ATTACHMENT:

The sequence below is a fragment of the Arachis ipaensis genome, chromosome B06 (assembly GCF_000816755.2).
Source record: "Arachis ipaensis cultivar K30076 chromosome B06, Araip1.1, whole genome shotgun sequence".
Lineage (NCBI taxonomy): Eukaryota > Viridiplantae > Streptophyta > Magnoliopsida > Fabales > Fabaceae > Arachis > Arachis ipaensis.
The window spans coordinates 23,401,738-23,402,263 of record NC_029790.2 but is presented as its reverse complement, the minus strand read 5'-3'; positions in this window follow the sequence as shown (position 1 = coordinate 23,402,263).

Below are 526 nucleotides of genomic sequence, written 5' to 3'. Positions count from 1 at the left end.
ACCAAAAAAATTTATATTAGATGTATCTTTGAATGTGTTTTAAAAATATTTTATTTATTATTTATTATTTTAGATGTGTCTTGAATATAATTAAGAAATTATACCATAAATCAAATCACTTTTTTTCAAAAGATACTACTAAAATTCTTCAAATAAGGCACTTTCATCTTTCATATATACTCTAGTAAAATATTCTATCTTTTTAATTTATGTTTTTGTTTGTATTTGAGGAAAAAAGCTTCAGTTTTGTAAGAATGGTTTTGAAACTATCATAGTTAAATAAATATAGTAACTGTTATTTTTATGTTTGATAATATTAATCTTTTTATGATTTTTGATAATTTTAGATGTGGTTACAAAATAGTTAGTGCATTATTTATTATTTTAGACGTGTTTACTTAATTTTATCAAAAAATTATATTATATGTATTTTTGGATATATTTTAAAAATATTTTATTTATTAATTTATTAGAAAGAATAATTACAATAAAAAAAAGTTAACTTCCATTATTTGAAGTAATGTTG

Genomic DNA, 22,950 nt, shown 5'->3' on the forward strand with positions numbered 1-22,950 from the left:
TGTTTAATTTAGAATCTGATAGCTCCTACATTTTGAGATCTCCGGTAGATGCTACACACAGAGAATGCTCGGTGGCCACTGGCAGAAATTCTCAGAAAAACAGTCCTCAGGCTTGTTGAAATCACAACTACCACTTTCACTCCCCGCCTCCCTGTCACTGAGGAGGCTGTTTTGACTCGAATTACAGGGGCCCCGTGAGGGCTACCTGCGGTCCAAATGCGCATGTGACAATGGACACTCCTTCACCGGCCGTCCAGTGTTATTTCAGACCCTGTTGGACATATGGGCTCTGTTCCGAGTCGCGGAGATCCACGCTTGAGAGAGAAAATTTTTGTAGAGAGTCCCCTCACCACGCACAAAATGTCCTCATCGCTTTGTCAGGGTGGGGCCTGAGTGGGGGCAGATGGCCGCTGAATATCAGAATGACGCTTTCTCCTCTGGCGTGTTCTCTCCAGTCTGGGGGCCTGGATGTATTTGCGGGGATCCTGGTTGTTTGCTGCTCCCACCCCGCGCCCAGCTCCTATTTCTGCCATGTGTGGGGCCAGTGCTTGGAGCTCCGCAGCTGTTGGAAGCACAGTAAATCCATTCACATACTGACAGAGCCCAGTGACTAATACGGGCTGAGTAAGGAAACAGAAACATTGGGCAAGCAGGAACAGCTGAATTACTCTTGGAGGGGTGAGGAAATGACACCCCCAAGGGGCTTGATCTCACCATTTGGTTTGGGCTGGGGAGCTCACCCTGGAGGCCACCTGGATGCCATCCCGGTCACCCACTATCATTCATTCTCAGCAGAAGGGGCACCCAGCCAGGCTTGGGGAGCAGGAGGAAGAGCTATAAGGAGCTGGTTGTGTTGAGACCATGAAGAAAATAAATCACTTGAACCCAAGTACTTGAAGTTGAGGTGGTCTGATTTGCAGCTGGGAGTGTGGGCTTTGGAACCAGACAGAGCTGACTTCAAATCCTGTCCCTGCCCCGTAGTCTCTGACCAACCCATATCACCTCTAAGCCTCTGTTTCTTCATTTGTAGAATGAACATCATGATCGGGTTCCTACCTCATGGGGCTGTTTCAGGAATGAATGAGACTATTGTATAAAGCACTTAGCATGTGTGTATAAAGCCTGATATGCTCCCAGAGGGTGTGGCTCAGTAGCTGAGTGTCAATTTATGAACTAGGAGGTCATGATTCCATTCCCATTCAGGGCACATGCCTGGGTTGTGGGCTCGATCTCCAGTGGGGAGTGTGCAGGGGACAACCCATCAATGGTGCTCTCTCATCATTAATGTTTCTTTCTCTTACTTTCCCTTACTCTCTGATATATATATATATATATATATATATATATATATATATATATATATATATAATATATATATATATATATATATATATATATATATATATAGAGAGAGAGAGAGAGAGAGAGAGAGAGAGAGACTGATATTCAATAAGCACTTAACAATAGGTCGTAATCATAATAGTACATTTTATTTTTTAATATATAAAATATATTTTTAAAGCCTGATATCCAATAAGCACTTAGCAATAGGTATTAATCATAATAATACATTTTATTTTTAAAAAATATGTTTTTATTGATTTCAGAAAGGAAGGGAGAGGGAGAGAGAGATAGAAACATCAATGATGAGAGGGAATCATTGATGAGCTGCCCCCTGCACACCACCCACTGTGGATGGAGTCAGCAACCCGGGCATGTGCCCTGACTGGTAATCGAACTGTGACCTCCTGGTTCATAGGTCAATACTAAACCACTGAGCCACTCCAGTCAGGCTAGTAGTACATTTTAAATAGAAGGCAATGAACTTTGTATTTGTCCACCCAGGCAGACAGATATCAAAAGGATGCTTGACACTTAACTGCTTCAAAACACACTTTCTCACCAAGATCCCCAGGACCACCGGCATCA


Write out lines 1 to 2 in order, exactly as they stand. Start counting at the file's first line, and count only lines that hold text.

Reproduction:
The sequence below is a fragment of the Arachis ipaensis genome, chromosome B06 (assembly GCF_000816755.2).
Source record: "Arachis ipaensis cultivar K30076 chromosome B06, Araip1.1, whole genome shotgun sequence".